It’s often during moments of grief that one hopes for a big breakthrough. And we’ve experienced something grave in 2020 already. Though only something like the discovery of dominant vaccine can be touted as a breakthrough during a time as testing as the COVID-19 global pandemic, still, it must be said, anything that’s remotely positive- nevermind a modicum of happiness- can regardless offer great respite.
Not in recent history has a global event jolted our lives so badly. So imagine the plight of that young boy in Australia who got bullied because of his name.
Guess who came to the rescue of the innocent child? Hollywood veteran, actor-par-excellence Tom Hanks! “I get very sad and angry when they call me that,” said the kid in a letter addressed to Hanks.
Each year, hundreds of thousands of celebrity correspondences find their way to the trash can. In a world where every second count for a celeb, little is reserved for ‘spam’ mail. Who has the time for little things when you’re big? But, Tom Hanks is different. Back in the eighties, he did “Big,” a role that was all about understanding the anxieties and bittersweet travails of being a kid.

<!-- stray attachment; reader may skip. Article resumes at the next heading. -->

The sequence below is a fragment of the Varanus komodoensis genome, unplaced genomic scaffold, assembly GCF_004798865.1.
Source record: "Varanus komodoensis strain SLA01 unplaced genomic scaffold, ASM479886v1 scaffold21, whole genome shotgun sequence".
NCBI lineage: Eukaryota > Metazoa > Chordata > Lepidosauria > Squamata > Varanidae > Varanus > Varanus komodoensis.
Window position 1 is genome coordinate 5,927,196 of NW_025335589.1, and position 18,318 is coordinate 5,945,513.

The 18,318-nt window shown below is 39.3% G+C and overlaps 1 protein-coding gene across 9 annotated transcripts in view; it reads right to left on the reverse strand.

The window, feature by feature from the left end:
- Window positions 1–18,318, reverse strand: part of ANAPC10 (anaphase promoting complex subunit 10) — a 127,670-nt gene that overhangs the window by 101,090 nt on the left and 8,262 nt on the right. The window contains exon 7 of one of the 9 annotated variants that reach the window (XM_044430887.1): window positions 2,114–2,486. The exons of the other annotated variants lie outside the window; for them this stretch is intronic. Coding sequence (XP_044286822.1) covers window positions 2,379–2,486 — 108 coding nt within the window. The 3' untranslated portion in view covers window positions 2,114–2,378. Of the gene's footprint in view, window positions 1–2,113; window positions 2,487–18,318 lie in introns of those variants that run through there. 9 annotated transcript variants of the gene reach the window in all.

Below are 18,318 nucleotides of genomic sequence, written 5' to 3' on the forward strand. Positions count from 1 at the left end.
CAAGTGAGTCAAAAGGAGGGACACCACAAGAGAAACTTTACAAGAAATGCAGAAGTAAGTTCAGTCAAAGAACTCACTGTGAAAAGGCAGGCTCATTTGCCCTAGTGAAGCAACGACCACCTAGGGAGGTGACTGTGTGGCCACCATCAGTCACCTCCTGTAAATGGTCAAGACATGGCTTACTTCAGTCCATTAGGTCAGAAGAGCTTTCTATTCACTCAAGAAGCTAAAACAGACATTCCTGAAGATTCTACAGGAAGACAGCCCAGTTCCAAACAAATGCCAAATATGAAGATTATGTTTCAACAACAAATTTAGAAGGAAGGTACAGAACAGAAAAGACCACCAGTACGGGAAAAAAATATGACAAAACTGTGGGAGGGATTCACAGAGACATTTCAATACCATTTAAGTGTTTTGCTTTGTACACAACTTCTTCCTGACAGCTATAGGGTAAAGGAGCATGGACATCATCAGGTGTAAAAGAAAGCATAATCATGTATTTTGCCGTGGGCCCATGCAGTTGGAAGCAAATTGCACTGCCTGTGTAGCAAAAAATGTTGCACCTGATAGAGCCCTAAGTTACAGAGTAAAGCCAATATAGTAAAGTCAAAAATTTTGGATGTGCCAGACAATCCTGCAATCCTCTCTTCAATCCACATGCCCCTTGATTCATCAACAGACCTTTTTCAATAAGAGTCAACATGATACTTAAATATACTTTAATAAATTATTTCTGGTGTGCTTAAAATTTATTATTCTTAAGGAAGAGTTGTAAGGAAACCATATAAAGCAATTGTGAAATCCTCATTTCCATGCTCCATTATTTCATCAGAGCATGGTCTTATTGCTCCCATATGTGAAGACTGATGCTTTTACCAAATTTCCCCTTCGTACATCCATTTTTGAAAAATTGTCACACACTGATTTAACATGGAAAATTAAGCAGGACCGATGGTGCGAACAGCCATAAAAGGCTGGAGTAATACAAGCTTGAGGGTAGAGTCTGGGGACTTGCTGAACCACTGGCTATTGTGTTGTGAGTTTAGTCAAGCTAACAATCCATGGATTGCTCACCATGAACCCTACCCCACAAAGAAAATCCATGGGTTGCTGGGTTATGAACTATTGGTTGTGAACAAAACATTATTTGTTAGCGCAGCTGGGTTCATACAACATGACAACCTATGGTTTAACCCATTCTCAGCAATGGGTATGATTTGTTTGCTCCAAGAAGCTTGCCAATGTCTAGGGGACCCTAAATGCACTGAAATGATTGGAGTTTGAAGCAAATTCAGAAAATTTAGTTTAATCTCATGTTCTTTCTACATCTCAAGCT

So when Hanks wrote back, “Your letter made me feel wonderful. Thank you for being such a good friend,” his reply wasn’t the only response to the aggrieved kid. He mailed the kid a special gift; a typewriter.
It’s easy to buy expensive presents when you can afford them, but it’s hard to part with one’s personal collection.
Though truly speaking, there may not have been anyone who could’ve understood what the boy was going through better than Hanks, who tested positive for Coronavirus in March.
There are actors who simply live by the script. But only a few, maybe a handful, possess magnanimity. There are myriad ways to tip the hat to Tom Hanks.
A man with two Academy Awards. The leading man who’s romanced everyone, including Julia Roberts to Meryl Streep, Meg Ryan to Robyn Wright Penn. The Hollywood biggie with a net worth of $350 million. The man who brought to life a part as tricky and enamoring as Sully. The only actor who could turn Forrest Gump- a dimwit on-screen character into an international rage.
The man distantly related to none other than the Great Abe (Lincoln). The man in whose honor they’ve named an asteroid.
Let that sink in.